All of the AGEI participants buzzed giddily with excitement on the final Saturday morning of the program. Everyone was excited for what would be - for almost all of them - their first trip to the city of Cusco. After some quick wrap-up activities, staff and participants piled into two vans to make the 1.5-hour drive from Ollantaytambo to Cusco.
The first stop on the big city tour was the Universidad Nacional de Arte Diego Quispe Tito del Cusco, a fine arts college. Participants were met by a professor who explained areas of study, encouraged the girls to apply through the placement program for students from communities in the region, and led a tour of the school to include one of the painting workshops. Next AGEIers walked through the Plaza de Armas, down the cobbled streets of the Incan Empire capital city, and made their way to Qoricancha, a temple at the city center that was very important for Incan religious ceremonies. Participants visited the small museum that lies beneath the grounds of Qoricancha, learning about the construction of the temple and its primary use before the Spanish Conquistadors built the Santo Domingo Church directly on top of much of the site.
With all of this walking and learning, everyone had worked up an appetite! So, after a quick lunch of pollo a la brasa and chicha morada, the final Cusco stop was the mall shopping center! Participants rode the elevator and escalator for the first time, and got to experience the joyous confusion of bumper cars at the arcade. What better way to get out of the post-meal, afternoon slump?! The group, feeling rejuvenated, piled back into the vans to head back for their graduation celebration.
The route back to The Sacred Valley included two important stops. First, Puka Pukara, an archaeological site said to be the Gateway to The Sacred Valley, and the starting point of a system of tunnels created during the Incan Empire, which run from Cusco to various settlements in The Valley. Next, a stop at a beautiful vista point overlooking the town of Pisac and the road that winds down The Valley toward Ollantaytambo. And the final stop: picking up the cake before arriving at the home of SVH’s Director of Operations, Ana, for the graduation and sleepover fiesta!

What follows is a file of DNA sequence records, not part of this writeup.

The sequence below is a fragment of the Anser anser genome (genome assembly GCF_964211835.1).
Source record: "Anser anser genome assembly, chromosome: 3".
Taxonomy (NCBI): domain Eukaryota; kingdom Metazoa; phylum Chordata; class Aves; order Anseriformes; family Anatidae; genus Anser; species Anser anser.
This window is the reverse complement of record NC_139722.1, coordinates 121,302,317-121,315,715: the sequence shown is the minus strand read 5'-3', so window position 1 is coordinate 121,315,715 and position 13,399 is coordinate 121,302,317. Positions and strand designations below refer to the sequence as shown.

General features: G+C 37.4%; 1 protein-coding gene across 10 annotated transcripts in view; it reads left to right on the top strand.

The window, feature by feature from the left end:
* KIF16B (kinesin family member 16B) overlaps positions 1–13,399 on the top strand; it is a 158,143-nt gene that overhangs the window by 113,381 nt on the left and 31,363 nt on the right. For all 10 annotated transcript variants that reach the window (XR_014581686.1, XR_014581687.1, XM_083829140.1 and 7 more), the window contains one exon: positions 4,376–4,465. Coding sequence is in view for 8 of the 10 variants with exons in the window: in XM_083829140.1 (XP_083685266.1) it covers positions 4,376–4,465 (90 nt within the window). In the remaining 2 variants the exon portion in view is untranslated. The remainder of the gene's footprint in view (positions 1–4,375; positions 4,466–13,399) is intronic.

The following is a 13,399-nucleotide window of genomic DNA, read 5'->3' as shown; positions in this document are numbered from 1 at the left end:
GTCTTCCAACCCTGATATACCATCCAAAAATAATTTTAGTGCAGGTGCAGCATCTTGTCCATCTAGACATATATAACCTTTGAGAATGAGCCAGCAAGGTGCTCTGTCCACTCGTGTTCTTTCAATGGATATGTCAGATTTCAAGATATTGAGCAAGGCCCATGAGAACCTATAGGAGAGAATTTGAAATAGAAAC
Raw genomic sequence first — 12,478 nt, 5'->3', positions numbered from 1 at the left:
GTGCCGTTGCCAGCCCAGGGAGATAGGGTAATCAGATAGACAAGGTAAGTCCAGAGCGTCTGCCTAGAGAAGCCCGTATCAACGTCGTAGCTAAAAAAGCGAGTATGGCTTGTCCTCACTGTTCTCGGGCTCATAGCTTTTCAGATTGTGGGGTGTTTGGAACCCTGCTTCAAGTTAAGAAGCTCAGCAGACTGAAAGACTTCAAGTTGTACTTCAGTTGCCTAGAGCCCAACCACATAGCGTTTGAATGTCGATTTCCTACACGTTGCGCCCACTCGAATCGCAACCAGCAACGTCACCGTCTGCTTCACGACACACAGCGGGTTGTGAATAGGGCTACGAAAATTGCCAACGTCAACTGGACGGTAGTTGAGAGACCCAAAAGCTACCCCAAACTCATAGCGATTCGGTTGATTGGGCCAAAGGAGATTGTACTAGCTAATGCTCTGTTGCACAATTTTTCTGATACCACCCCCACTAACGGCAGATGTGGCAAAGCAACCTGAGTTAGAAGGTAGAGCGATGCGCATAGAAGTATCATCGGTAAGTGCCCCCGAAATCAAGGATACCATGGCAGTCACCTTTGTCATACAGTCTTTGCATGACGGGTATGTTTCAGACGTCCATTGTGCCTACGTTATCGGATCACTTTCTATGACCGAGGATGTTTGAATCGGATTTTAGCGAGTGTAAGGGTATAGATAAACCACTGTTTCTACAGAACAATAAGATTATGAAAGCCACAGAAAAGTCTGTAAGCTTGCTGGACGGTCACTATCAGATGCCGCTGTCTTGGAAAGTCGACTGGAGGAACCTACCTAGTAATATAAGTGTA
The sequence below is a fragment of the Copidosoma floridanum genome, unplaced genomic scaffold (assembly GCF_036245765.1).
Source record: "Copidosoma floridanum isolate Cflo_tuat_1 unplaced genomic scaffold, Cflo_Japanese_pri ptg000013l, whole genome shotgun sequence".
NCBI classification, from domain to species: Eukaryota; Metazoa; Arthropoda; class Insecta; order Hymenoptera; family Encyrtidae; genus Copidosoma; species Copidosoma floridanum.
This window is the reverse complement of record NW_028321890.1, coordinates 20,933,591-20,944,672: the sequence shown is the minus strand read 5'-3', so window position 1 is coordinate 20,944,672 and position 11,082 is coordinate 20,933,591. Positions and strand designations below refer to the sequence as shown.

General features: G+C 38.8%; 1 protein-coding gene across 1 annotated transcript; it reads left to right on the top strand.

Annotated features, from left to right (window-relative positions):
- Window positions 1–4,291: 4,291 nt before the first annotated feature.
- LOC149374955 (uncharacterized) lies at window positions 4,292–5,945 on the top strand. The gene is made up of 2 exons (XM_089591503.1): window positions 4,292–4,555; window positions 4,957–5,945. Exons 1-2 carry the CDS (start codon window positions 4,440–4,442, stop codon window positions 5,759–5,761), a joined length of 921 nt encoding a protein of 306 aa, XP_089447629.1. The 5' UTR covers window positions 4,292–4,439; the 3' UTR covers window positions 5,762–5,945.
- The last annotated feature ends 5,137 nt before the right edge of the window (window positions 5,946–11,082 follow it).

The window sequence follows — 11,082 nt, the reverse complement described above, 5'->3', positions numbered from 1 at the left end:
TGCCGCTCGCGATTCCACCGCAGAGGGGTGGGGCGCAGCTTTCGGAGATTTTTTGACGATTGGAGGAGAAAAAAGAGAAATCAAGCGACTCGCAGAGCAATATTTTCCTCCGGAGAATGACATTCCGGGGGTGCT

After snacks and more chicha morada (Escolástica’s special recipe), program staff congratulated and thanked all of the girls for their participation in the AGEI pilot program. Each participant was individually recognized with a certificate and Ayni Wasi goody bag, and were asked to say something about their experience. The responses were overwhelmingly positive, ranging from being grateful to take part in the program, to saying the program will be beneficial to other adolescent girls in their communities whom they hope to educate themselves. (Given that SVH’s core programs operate using a train-the-trainer framework, staff are very excited about the prospect of the AGEI adopting the same format!). The night ended with cake, music, and dancing.
Thank you so much for following the AGEI Pilot Program journey! SVH is grateful for all of the support and donations that made the AGEI pilot program possible and now we are seeking funding to launch a full scale program. Program staff witnessed growth and character building in just a few short weeks with participants, and SVH hopes to reach even more adolescent girls with the launch of a formal program. Staff will be analyzing all data collected to inform a scaled-up AGEI program to be launched in 2020. Please consider making a donation to support the launch of our formal AGEI program!
Cusco Group Photo